Mar 102016
 



ALT TEXT

Loiza

Schiele-esque’ by Tamara’s niece Loiza

Despite Aussie Cyril’s enormous enthusiasm for doing more shoots, weeks pass with no further contact.

It is the fourth Sunday in Advent, and we are hanging out in the flat, not doing much.
    Bel is definitely depressed. I don’t know why. I realise she’s been like this since I got here. Or perhaps, since I’ve known her.
    It’s hard not to get depressed when you’re living with a depressed person. Should I stay here, in Shanghai? I wish she could bat it away, like we all have to. She scares me. Look, you have to just battle on.
    We have free time, the opportunity to do some photography… Should I suggest it? Will I only make her feel worse?
    Bel looks up from an email. ‘Your Cyril friend. Apparently he went to Australia.’
    ‘Darn. No more lucrative shoots with him, then. Never mind! Guess what – I’ve just been booked via Wechat by a school-girl for her project!’
    Loiza, half-Spanish, a pupil at one of Shanghai’s elite European high schools, turns out to be the niece of my ex-flingette. She has been given Christmas money by scheming Aunt Tamara with instructions to book a session with me immediately (it’s school hols)…

…to do Schiele-esque photos 4 my A-level project.
Btw Tamara sent me ur novel & poetry bks – love ur writing – reviewd Melanie Alone 4 my Eng lit homewk SO ENGLISH – god, UK gay culture total throw-back –

A new fan! Thanks, Tamara.

Hi Loiza, u r right re throw-back. Novel is set in north, v diff fr London. Ta 4 praise, if u intrestd, 2 more of my bks free online see www.sukithelifemodel.co.uk Lookin frwrd our shoot! c u tomoz 3pm Suki x

And so, the next afternoon…
    ‘I’m interested in sado-masochism.’ Loiza snaps, crouches lower, re-focuses, snaps.
    ‘Ah. Runs in the family, then.’ I hitch the black lace she has provided further up above my bony red-stockinged knees. The airy studio that Tamara has financed is, like everywhere in Pudong, brand new, still smelling of fresh paint, minimally furnished other than scattered spotlights, equipment, light-deflecting white umbrellas. Thankfully, white blinds block the views of the financial district’s space-age towers that would otherwise give me vertigo.
    ‘Groovy, that’s groovy – ‘ snap snap snap. ‘Yeah… When I told Tamara we were doing Schiele at school she posted me the Angela Carter book The Sadeian Woman and the Ideology of Pornography and that book Venus in Furs by Masoch – have you read them?’
    ‘Can’t say I’ve…’
    ‘She’s always encouraging me to be an artist; an experimental, subversive one, though.’
    Gurgle, hiss – the electric percolator completes its cycle.
    ‘Espresso break!’ Loiza springs over to the kitchen area. ‘Here’ – she is turning through her school-issue folder of the print-outs of Schiele’s sketched figures; the poses I’ve been carrying out for her. ‘Let me read you something… Charged and explicit eroticism… Near-pornographic intensity… A subversive and challenging vision’ – she looks up. ‘That’s William Boyd the art critic. Coz like, Schiele did like loads of drawings of himself masturbating? So cool.’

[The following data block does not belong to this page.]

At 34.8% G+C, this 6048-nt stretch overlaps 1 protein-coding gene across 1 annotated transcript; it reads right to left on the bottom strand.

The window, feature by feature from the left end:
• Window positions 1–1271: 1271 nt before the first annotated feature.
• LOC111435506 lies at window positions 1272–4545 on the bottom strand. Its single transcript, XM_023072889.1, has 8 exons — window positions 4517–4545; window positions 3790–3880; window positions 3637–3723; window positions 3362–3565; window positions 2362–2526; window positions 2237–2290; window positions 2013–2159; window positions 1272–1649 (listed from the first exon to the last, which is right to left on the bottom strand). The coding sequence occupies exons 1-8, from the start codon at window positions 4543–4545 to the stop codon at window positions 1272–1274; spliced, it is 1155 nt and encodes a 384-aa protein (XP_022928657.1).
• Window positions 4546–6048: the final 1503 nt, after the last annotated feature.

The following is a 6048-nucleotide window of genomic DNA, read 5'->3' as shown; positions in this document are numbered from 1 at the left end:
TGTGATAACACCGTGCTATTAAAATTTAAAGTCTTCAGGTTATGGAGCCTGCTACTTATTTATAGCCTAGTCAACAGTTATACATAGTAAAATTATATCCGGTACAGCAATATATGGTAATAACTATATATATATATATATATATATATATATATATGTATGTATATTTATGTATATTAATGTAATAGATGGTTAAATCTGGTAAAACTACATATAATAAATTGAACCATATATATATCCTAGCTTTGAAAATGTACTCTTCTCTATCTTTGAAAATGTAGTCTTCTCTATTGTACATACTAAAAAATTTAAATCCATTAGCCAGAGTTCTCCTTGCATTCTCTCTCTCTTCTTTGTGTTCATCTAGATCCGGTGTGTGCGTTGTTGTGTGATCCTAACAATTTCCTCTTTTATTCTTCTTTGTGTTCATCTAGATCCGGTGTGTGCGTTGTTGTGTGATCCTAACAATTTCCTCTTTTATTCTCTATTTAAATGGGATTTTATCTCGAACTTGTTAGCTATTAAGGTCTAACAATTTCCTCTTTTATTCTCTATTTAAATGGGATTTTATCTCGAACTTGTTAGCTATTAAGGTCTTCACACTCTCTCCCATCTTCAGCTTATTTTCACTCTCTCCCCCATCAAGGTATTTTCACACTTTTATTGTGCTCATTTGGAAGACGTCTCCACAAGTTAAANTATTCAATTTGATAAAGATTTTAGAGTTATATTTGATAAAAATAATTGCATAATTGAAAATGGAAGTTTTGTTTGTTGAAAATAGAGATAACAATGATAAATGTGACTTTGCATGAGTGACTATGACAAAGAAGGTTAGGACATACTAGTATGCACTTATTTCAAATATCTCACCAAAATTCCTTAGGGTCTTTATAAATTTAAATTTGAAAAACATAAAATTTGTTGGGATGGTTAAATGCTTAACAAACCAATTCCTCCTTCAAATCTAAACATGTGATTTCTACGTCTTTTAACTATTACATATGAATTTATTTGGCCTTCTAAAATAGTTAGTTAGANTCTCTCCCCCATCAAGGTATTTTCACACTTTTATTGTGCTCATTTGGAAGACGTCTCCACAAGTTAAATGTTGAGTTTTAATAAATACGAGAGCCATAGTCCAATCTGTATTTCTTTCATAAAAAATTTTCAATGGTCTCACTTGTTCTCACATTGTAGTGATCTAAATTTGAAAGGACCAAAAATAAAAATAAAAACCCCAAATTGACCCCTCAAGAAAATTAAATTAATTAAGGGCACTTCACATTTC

‘Um. Yes. Very before his time.’
    ‘Maybe we can get to some of those poses next’ – sips espresso – ‘You’re Tamara’s girlfriend, right?’
    ‘Er…’
    ‘Everyone at my school is, like, bisexual, even my Chinese friends. Especially my Chinese friends. Straight is just so last century. Do you know the photographer Ren Hang? He’s so cool, you’ve got to check him out. Hey, you sprawled right there holding your cup’s great! Wait – [snap] yeah! [snap] Awesome. Can you like, hitch the skirt up further, just like in this picture? So I get more cunt?’

It is suppertime when I walk into the flat. ‘Baozi!’ I hold up the bag of still-warm dumplings. ‘God, precocious as hell! That scheming Tamara. Got a thousand yuan for it though!’
    Bel is in the bedroom doorway on her mobile. She quickly finishes, flips closed her phone. ‘My brother. Did you say a thousand yuan? So this Tamara… She obviously likes you…
    The comment hangs uncomfortably in the air. Is this some kind of jealousy again? Like her thing against Aussie Cyril?
    A flurry: Lily Hong rushing through from the bedroom, a fairy in pink mini-dress, pretty as candy, clutching Bel’s iPad.
    ‘Miss Suki’ – Lily Hong is actually weeping! – ‘I reading your stories on internet…’ She strokes my upper arm – ‘Your baby die. Sorry for you’ – squeezes it. ‘Too much sad, very sorry’ – then turns, hands the iPad to Bel. For some reason, the back of her dress is fully unzipped. ‘Sorry I still here too much long time.’ She hurries out.
    I am left with Bel, who is looking at me blankly.
    So I have to explain.


 

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Mar 032016
 



ALT TEXT

Aussie Cyril

I feel compelled to modify most of Aussie Cyril’s pics. But this is one is great as it is. I love the bright pop-arty blue and rounded corners: vaguely 1960s retro, no?.

    ‘I love women.’ The eye of Aussie Cyril’s small camera click-click-clicks, his plump lips smiling.
    I adjust myself on his chaise longue, offering him a shoulder. ‘Ah. No – I mean, my question was just in general terms. About how Art Nude photographers’ ways of relating to their models have differed from the historical precedent of artists’ relationships to their models.’ Slithering on the silk draperies I shift a cushion, pose again. ‘I’m curious to find out if there’s a difference.’
    ‘Wait’ – Aussie Cyril swaps the small camera for a chunky one with a vulgarly long lens, then continues snapping. ‘I don’t think one can generalise. About either photographers or artists. Personally I photograph women because I love women. I would not want to photograph a male model. The very thought makes me shrink. Ooh, that’s lovely. Absolutely lovely. More of that – yes – ’
    ‘That’s so different from my experience of working with artists. We models are certainly not always loved. We’re viewed as a kind of tool, and we just do as we’re instructed.’